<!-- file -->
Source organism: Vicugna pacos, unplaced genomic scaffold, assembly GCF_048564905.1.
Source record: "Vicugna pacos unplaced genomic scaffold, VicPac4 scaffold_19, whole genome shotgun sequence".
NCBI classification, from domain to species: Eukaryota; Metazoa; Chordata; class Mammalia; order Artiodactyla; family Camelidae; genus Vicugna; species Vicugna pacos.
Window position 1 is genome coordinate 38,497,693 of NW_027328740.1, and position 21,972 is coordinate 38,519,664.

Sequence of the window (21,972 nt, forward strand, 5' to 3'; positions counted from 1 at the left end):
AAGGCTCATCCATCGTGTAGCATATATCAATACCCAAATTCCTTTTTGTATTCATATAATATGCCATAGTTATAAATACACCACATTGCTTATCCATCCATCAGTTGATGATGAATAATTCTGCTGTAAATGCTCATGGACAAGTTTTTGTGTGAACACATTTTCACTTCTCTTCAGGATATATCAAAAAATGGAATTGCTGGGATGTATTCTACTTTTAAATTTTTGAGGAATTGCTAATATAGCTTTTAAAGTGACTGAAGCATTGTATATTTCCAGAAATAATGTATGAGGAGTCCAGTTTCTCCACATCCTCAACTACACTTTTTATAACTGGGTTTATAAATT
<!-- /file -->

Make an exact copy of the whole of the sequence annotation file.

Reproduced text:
Source organism: Vicugna pacos, unplaced genomic scaffold, assembly GCF_048564905.1.
Source record: "Vicugna pacos unplaced genomic scaffold, VicPac4 scaffold_19, whole genome shotgun sequence".
NCBI classification, from domain to species: Eukaryota; Metazoa; Chordata; class Mammalia; order Artiodactyla; family Camelidae; genus Vicugna; species Vicugna pacos.
Window position 1 is genome coordinate 38,497,693 of NW_027328740.1, and position 21,972 is coordinate 38,519,664.

Sequence of the window (21,972 nt, forward strand, 5' to 3'; positions counted from 1 at the left end):
AAGGCTCATCCATCGTGTAGCATATATCAATACCCAAATTCCTTTTTGTATTCATATAATATGCCATAGTTATAAATACACCACATTGCTTATCCATCCATCAGTTGATGATGAATAATTCTGCTGTAAATGCTCATGGACAAGTTTTTGTGTGAACACATTTTCACTTCTCTTCAGGATATATCAAAAAATGGAATTGCTGGGATGTATTCTACTTTTAAATTTTTGAGGAATTGCTAATATAGCTTTTAAAGTGACTGAAGCATTGTATATTTCCAGAAATAATGTATGAGGAGTCCAGTTTCTCCACATCCTCAACTACACTTTTTATAACTGGGTTTATAAATT